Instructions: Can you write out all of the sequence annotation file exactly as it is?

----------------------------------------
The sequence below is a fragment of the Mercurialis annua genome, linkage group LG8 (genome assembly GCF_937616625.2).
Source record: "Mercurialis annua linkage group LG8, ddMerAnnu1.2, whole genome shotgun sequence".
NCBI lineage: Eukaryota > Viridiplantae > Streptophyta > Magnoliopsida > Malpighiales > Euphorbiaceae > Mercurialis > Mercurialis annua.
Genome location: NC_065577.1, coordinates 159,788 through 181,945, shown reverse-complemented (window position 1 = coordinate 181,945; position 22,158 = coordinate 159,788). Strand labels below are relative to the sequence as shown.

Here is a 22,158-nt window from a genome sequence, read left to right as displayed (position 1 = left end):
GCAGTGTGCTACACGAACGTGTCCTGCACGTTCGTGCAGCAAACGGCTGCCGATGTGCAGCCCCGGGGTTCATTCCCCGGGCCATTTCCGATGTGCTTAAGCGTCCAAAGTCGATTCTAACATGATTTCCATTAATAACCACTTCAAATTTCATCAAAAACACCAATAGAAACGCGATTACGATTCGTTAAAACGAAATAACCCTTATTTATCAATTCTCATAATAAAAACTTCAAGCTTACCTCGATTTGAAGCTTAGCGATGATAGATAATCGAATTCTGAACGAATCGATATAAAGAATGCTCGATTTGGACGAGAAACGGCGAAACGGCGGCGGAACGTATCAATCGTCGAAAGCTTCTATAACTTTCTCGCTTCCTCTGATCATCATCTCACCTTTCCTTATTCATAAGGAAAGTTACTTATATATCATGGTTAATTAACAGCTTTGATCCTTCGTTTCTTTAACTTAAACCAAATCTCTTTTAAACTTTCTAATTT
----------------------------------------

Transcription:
The sequence below is a fragment of the Mercurialis annua genome, linkage group LG8 (genome assembly GCF_937616625.2).
Source record: "Mercurialis annua linkage group LG8, ddMerAnnu1.2, whole genome shotgun sequence".
NCBI lineage: Eukaryota > Viridiplantae > Streptophyta > Magnoliopsida > Malpighiales > Euphorbiaceae > Mercurialis > Mercurialis annua.
Genome location: NC_065577.1, coordinates 159,788 through 181,945, shown reverse-complemented (window position 1 = coordinate 181,945; position 22,158 = coordinate 159,788). Strand labels below are relative to the sequence as shown.

Here is a 22,158-nt window from a genome sequence, read left to right as displayed (position 1 = left end):
GCAGTGTGCTACACGAACGTGTCCTGCACGTTCGTGCAGCAAACGGCTGCCGATGTGCAGCCCCGGGGTTCATTCCCCGGGCCATTTCCGATGTGCTTAAGCGTCCAAAGTCGATTCTAACATGATTTCCATTAATAACCACTTCAAATTTCATCAAAAACACCAATAGAAACGCGATTACGATTCGTTAAAACGAAATAACCCTTATTTATCAATTCTCATAATAAAAACTTCAAGCTTACCTCGATTTGAAGCTTAGCGATGATAGATAATCGAATTCTGAACGAATCGATATAAAGAATGCTCGATTTGGACGAGAAACGGCGAAACGGCGGCGGAACGTATCAATCGTCGAAAGCTTCTATAACTTTCTCGCTTCCTCTGATCATCATCTCACCTTTCCTTATTCATAAGGAAAGTTACTTATATATCATGGTTAATTAACAGCTTTGATCCTTCGTTTCTTTAACTTAAACCAAATCTCTTTTAAACTTTCTAATTT